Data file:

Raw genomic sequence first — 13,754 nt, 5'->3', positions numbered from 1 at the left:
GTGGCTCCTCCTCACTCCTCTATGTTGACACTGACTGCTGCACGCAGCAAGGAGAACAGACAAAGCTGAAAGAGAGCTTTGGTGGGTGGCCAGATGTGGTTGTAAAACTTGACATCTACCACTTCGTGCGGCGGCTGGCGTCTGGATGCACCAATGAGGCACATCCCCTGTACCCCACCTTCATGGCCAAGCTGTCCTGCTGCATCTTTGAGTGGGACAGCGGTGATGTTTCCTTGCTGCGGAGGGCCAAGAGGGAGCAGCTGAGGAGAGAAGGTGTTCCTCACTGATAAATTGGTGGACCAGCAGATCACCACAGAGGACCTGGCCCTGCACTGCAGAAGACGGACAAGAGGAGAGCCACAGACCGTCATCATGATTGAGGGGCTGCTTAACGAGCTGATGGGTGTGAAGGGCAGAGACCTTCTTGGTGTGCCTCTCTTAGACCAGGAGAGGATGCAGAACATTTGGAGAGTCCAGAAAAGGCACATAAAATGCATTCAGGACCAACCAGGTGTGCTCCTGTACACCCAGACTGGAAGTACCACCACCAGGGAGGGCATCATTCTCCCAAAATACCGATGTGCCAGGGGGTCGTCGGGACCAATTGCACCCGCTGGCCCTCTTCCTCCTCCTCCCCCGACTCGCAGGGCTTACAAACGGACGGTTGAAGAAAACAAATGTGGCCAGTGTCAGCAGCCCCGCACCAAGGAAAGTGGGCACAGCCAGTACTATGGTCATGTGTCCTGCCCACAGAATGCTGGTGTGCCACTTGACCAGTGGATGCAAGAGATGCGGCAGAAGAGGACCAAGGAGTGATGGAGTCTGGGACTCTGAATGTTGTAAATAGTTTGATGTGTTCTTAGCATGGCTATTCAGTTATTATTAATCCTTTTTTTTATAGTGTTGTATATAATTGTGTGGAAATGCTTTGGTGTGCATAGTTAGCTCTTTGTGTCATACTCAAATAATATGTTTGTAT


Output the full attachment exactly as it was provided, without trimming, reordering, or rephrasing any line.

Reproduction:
Raw genomic sequence first — 13,754 nt, 5'->3', positions numbered from 1 at the left:
GTGGCTCCTCCTCACTCCTCTATGTTGACACTGACTGCTGCACGCAGCAAGGAGAACAGACAAAGCTGAAAGAGAGCTTTGGTGGGTGGCCAGATGTGGTTGTAAAACTTGACATCTACCACTTCGTGCGGCGGCTGGCGTCTGGATGCACCAATGAGGCACATCCCCTGTACCCCACCTTCATGGCCAAGCTGTCCTGCTGCATCTTTGAGTGGGACAGCGGTGATGTTTCCTTGCTGCGGAGGGCCAAGAGGGAGCAGCTGAGGAGAGAAGGTGTTCCTCACTGATAAATTGGTGGACCAGCAGATCACCACAGAGGACCTGGCCCTGCACTGCAGAAGACGGACAAGAGGAGAGCCACAGACCGTCATCATGATTGAGGGGCTGCTTAACGAGCTGATGGGTGTGAAGGGCAGAGACCTTCTTGGTGTGCCTCTCTTAGACCAGGAGAGGATGCAGAACATTTGGAGAGTCCAGAAAAGGCACATAAAATGCATTCAGGACCAACCAGGTGTGCTCCTGTACACCCAGACTGGAAGTACCACCACCAGGGAGGGCATCATTCTCCCAAAATACCGATGTGCCAGGGGGTCGTCGGGACCAATTGCACCCGCTGGCCCTCTTCCTCCTCCTCCCCCGACTCGCAGGGCTTACAAACGGACGGTTGAAGAAAACAAATGTGGCCAGTGTCAGCAGCCCCGCACCAAGGAAAGTGGGCACAGCCAGTACTATGGTCATGTGTCCTGCCCACAGAATGCTGGTGTGCCACTTGACCAGTGGATGCAAGAGATGCGGCAGAAGAGGACCAAGGAGTGATGGAGTCTGGGACTCTGAATGTTGTAAATAGTTTGATGTGTTCTTAGCATGGCTATTCAGTTATTATTAATCCTTTTTTTTATAGTGTTGTATATAATTGTGTGGAAATGCTTTGGTGTGCATAGTTAGCTCTTTGTGTCATACTCAAATAATATGTTTGTAT